We turn back the clock to October 7, 1978. Then a company is formed in Varese called Cagiva. Cagiva is an abbreviation of CAstiglioni GIovanni VArese. Giovanni Castiglioni had started a company, Castiglioni Giovanni Varese S.p.a., which went brilliantly. The company manufactured small pressed sheet metal details, mainly buckles and locks for bags, bracelets and belts, in other words metal buckles for leather straps. Giovanni had earned a fortune on the company that had the famous elephant as a logo with the company's initials CGV. His sons inherited both the company and the fortune. The sons, Gianfranco and Claudio, were very interested in motorcycles and now invested part of their fortune in buying a motorcycle factory. The goal was to make the name Cagiva known throughout the world. They would almost succeed! Cagiva became a subsidiary of Castiglioni Giovanni Varese S.p.a.

1912-1955: Aeronautica Macchi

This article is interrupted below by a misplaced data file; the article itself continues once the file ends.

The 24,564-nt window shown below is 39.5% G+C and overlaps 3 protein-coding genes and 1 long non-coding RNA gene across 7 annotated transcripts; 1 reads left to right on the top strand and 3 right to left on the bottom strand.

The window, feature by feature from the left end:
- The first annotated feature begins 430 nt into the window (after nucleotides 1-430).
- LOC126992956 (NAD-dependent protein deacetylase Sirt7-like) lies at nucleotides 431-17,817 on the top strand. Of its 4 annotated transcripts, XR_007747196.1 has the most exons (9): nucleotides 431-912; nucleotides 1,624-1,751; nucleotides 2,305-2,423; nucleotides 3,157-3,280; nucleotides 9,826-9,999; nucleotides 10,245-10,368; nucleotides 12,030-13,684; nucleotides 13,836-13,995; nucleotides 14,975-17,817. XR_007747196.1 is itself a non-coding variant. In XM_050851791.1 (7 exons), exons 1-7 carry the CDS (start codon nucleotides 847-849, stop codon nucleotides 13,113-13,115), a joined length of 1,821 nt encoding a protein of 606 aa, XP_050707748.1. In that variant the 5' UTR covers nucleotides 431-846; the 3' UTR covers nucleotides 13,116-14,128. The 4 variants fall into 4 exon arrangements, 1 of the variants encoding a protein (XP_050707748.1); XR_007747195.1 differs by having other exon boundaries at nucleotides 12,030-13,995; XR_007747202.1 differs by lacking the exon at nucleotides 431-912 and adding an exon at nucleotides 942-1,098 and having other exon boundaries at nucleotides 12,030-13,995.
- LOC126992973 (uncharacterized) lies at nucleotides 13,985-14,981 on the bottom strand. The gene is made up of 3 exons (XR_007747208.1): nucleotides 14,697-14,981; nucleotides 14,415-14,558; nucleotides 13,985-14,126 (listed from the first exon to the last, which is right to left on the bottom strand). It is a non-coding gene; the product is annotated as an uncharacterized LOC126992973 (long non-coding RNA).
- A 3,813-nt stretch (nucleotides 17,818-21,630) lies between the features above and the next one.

Now we turn the clock back to 1912. Then Giulio Macchi formed the company Aeronautica Macchi in Schiranna by Lake Varese. They made seaplanes and soon shortened the name to Aermacchi. During the First World War, the company grew. During the 30's, they won the glorious Schneider Trophy competition for aircraft by flying with MC 72 at 709 km/h, which was the highest speed ever in this competition. During the Second World War military aircraft were needed and that is something they still do today, but in a different place and with a different name. After the war, they started making a three-wheeled "truck" with a diesel engine! Lino Tonti, who previously worked for Benelli and who designed aircraft engines during the war, was also hired. His task was to design a light motorcycle. In 1950, the machine saw the light of day. It was a two-stroke 125 in an open frame with the engine built in unit with the rear suspension! Where the tank normally sat, a luggage compartment had been placed (25 years before the Honda Gold Wing). A sports model was also developed with a closed frame and a normal fuel tank. In 1953, a twin was presented where, in principle, two 125s were put together. In 1955, Tonti designed a small four-stroke engine of 50 cc (40 * 39 mm, 7 hp / 12000 rpm) and 75 cc (44.5 * 43 mm, 9 hp / 11000 rpm) with double chain-driven overhead camshafts! The engine was placed in a cigar-shaped creation that was wind tunnel tested in Aermacchi's own wind tunnel. The machine broke speed records for both 50 cc and 75 cc. The 50 cc reached a incredible speed of 82.4 km/h after one mile (1608 m) with a standing start. With 75 cc engine, it reached 161 km/h over a flying mile and 174.9 km/h over the flying kilometer. All this were a world records set on the highway between Varese and Milan on April 4, 1956 under miserable conditions. The driver was Massimo Pasolini, father of Renzo.